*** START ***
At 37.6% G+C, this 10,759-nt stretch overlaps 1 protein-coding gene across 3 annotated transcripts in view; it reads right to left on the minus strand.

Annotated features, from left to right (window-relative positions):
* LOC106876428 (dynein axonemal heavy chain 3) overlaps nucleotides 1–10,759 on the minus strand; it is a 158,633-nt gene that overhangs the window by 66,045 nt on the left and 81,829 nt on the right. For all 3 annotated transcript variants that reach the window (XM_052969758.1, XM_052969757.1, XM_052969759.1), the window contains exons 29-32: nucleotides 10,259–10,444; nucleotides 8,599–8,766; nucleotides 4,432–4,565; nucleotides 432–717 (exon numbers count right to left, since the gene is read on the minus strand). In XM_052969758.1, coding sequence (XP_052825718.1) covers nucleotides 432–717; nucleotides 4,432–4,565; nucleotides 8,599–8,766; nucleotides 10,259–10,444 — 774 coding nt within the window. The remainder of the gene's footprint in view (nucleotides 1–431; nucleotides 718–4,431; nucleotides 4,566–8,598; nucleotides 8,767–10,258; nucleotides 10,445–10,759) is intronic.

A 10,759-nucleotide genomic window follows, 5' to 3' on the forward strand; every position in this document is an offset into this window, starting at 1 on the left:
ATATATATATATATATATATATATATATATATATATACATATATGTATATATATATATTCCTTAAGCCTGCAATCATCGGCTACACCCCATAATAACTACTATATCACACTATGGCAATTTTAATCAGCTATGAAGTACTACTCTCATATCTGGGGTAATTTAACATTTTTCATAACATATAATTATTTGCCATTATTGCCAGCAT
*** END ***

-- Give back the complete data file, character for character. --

At 37.6% G+C, this 10,759-nt stretch overlaps 1 protein-coding gene across 3 annotated transcripts in view; it reads right to left on the minus strand.

Annotated features, from left to right (window-relative positions):
* LOC106876428 (dynein axonemal heavy chain 3) overlaps nucleotides 1–10,759 on the minus strand; it is a 158,633-nt gene that overhangs the window by 66,045 nt on the left and 81,829 nt on the right. For all 3 annotated transcript variants that reach the window (XM_052969758.1, XM_052969757.1, XM_052969759.1), the window contains exons 29-32: nucleotides 10,259–10,444; nucleotides 8,599–8,766; nucleotides 4,432–4,565; nucleotides 432–717 (exon numbers count right to left, since the gene is read on the minus strand). In XM_052969758.1, coding sequence (XP_052825718.1) covers nucleotides 432–717; nucleotides 4,432–4,565; nucleotides 8,599–8,766; nucleotides 10,259–10,444 — 774 coding nt within the window. The remainder of the gene's footprint in view (nucleotides 1–431; nucleotides 718–4,431; nucleotides 4,566–8,598; nucleotides 8,767–10,258; nucleotides 10,445–10,759) is intronic.

A 10,759-nucleotide genomic window follows, 5' to 3' on the forward strand; every position in this document is an offset into this window, starting at 1 on the left:
ATATATATATATATATATATATATATATATATATATACATATATGTATATATATATATTCCTTAAGCCTGCAATCATCGGCTACACCCCATAATAACTACTATATCACACTATGGCAATTTTAATCAGCTATGAAGTACTACTCTCATATCTGGGGTAATTTAACATTTTTCATAACATATAATTATTTGCCATTATTGCCAGCAT